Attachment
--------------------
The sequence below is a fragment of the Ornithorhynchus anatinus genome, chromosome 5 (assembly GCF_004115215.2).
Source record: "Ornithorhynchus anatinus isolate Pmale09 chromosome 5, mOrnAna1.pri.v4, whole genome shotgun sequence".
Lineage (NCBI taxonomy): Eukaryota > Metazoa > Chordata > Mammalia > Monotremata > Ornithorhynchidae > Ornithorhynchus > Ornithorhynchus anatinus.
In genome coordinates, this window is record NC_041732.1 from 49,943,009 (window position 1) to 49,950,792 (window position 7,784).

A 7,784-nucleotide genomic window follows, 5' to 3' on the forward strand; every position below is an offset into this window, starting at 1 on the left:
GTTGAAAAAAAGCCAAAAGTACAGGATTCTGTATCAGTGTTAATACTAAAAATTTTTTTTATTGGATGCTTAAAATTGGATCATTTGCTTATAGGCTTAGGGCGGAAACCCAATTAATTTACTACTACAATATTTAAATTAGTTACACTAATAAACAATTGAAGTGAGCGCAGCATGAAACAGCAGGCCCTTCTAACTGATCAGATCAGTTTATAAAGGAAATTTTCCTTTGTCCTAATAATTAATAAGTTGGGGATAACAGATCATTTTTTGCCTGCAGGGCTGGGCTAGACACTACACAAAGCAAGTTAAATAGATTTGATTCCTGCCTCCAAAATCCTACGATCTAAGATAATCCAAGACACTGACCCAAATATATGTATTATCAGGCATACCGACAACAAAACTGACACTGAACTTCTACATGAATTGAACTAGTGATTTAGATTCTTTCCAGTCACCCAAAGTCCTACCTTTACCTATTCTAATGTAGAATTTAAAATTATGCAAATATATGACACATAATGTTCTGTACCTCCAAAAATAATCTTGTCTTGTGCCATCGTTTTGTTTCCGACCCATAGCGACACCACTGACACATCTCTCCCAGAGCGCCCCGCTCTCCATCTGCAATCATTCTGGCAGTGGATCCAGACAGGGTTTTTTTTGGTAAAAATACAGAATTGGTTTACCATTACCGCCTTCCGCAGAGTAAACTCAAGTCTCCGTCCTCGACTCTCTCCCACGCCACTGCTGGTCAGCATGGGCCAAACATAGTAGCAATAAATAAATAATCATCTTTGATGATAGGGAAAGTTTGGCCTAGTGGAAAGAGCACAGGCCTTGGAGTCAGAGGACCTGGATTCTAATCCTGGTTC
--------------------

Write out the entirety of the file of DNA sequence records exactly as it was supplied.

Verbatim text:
The sequence below is a fragment of the Ornithorhynchus anatinus genome, chromosome 5 (assembly GCF_004115215.2).
Source record: "Ornithorhynchus anatinus isolate Pmale09 chromosome 5, mOrnAna1.pri.v4, whole genome shotgun sequence".
Lineage (NCBI taxonomy): Eukaryota > Metazoa > Chordata > Mammalia > Monotremata > Ornithorhynchidae > Ornithorhynchus > Ornithorhynchus anatinus.
In genome coordinates, this window is record NC_041732.1 from 49,943,009 (window position 1) to 49,950,792 (window position 7,784).

A 7,784-nucleotide genomic window follows, 5' to 3' on the forward strand; every position below is an offset into this window, starting at 1 on the left:
GTTGAAAAAAAGCCAAAAGTACAGGATTCTGTATCAGTGTTAATACTAAAAATTTTTTTTATTGGATGCTTAAAATTGGATCATTTGCTTATAGGCTTAGGGCGGAAACCCAATTAATTTACTACTACAATATTTAAATTAGTTACACTAATAAACAATTGAAGTGAGCGCAGCATGAAACAGCAGGCCCTTCTAACTGATCAGATCAGTTTATAAAGGAAATTTTCCTTTGTCCTAATAATTAATAAGTTGGGGATAACAGATCATTTTTTGCCTGCAGGGCTGGGCTAGACACTACACAAAGCAAGTTAAATAGATTTGATTCCTGCCTCCAAAATCCTACGATCTAAGATAATCCAAGACACTGACCCAAATATATGTATTATCAGGCATACCGACAACAAAACTGACACTGAACTTCTACATGAATTGAACTAGTGATTTAGATTCTTTCCAGTCACCCAAAGTCCTACCTTTACCTATTCTAATGTAGAATTTAAAATTATGCAAATATATGACACATAATGTTCTGTACCTCCAAAAATAATCTTGTCTTGTGCCATCGTTTTGTTTCCGACCCATAGCGACACCACTGACACATCTCTCCCAGAGCGCCCCGCTCTCCATCTGCAATCATTCTGGCAGTGGATCCAGACAGGGTTTTTTTTGGTAAAAATACAGAATTGGTTTACCATTACCGCCTTCCGCAGAGTAAACTCAAGTCTCCGTCCTCGACTCTCTCCCACGCCACTGCTGGTCAGCATGGGCCAAACATAGTAGCAATAAATAAATAATCATCTTTGATGATAGGGAAAGTTTGGCCTAGTGGAAAGAGCACAGGCCTTGGAGTCAGAGGACCTGGATTCTAATCCTGGTTC